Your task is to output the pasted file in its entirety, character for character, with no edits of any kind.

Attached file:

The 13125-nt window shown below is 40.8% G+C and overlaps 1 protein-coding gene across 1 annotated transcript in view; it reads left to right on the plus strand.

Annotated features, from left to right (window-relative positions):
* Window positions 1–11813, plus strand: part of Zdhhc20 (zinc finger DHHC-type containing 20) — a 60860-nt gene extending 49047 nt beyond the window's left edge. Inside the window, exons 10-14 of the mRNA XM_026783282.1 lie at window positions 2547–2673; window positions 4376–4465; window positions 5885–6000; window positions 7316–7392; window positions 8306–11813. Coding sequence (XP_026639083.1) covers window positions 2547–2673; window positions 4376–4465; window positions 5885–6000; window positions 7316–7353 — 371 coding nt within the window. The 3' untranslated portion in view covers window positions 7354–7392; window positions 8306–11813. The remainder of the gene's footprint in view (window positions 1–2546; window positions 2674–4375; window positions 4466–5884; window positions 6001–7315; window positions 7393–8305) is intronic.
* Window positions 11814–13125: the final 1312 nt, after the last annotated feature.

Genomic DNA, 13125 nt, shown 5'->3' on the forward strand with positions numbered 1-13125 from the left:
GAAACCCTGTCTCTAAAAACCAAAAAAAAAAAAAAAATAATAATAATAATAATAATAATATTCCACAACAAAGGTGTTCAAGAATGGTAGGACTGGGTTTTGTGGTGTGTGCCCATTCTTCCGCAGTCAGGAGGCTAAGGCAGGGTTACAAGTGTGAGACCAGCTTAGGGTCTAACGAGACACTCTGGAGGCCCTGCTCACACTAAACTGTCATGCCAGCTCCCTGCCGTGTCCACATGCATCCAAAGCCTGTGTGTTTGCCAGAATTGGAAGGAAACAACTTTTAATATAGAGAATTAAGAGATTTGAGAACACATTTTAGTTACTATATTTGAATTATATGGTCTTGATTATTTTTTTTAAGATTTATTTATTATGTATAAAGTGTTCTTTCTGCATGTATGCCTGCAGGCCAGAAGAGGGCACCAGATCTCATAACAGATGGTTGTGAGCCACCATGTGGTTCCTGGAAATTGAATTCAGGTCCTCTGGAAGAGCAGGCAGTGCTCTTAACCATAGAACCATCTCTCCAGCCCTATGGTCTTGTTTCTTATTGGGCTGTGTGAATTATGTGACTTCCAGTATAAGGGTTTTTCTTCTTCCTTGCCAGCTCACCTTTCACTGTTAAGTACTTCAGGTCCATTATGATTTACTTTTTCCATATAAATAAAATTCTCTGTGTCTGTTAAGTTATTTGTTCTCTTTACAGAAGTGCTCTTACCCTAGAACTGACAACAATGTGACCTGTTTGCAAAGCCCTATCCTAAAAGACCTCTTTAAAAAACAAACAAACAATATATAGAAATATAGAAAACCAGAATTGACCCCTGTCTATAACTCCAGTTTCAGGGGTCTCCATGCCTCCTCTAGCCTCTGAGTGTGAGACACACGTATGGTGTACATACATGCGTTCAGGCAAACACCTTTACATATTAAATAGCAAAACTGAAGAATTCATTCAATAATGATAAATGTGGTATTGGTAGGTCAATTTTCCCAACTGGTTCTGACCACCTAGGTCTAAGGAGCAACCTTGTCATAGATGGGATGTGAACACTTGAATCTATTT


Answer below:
The 13125-nt window shown below is 40.8% G+C and overlaps 1 protein-coding gene across 1 annotated transcript in view; it reads left to right on the plus strand.

Annotated features, from left to right (window-relative positions):
* Window positions 1–11813, plus strand: part of Zdhhc20 (zinc finger DHHC-type containing 20) — a 60860-nt gene extending 49047 nt beyond the window's left edge. Inside the window, exons 10-14 of the mRNA XM_026783282.1 lie at window positions 2547–2673; window positions 4376–4465; window positions 5885–6000; window positions 7316–7392; window positions 8306–11813. Coding sequence (XP_026639083.1) covers window positions 2547–2673; window positions 4376–4465; window positions 5885–6000; window positions 7316–7353 — 371 coding nt within the window. The 3' untranslated portion in view covers window positions 7354–7392; window positions 8306–11813. The remainder of the gene's footprint in view (window positions 1–2546; window positions 2674–4375; window positions 4466–5884; window positions 6001–7315; window positions 7393–8305) is intronic.
* Window positions 11814–13125: the final 1312 nt, after the last annotated feature.

Genomic DNA, 13125 nt, shown 5'->3' on the forward strand with positions numbered 1-13125 from the left:
GAAACCCTGTCTCTAAAAACCAAAAAAAAAAAAAAAATAATAATAATAATAATAATAATATTCCACAACAAAGGTGTTCAAGAATGGTAGGACTGGGTTTTGTGGTGTGTGCCCATTCTTCCGCAGTCAGGAGGCTAAGGCAGGGTTACAAGTGTGAGACCAGCTTAGGGTCTAACGAGACACTCTGGAGGCCCTGCTCACACTAAACTGTCATGCCAGCTCCCTGCCGTGTCCACATGCATCCAAAGCCTGTGTGTTTGCCAGAATTGGAAGGAAACAACTTTTAATATAGAGAATTAAGAGATTTGAGAACACATTTTAGTTACTATATTTGAATTATATGGTCTTGATTATTTTTTTTAAGATTTATTTATTATGTATAAAGTGTTCTTTCTGCATGTATGCCTGCAGGCCAGAAGAGGGCACCAGATCTCATAACAGATGGTTGTGAGCCACCATGTGGTTCCTGGAAATTGAATTCAGGTCCTCTGGAAGAGCAGGCAGTGCTCTTAACCATAGAACCATCTCTCCAGCCCTATGGTCTTGTTTCTTATTGGGCTGTGTGAATTATGTGACTTCCAGTATAAGGGTTTTTCTTCTTCCTTGCCAGCTCACCTTTCACTGTTAAGTACTTCAGGTCCATTATGATTTACTTTTTCCATATAAATAAAATTCTCTGTGTCTGTTAAGTTATTTGTTCTCTTTACAGAAGTGCTCTTACCCTAGAACTGACAACAATGTGACCTGTTTGCAAAGCCCTATCCTAAAAGACCTCTTTAAAAAACAAACAAACAATATATAGAAATATAGAAAACCAGAATTGACCCCTGTCTATAACTCCAGTTTCAGGGGTCTCCATGCCTCCTCTAGCCTCTGAGTGTGAGACACACGTATGGTGTACATACATGCGTTCAGGCAAACACCTTTACATATTAAATAGCAAAACTGAAGAATTCATTCAATAATGATAAATGTGGTATTGGTAGGTCAATTTTCCCAACTGGTTCTGACCACCTAGGTCTAAGGAGCAACCTTGTCATAGATGGGATGTGAACACTTGAATCTATTT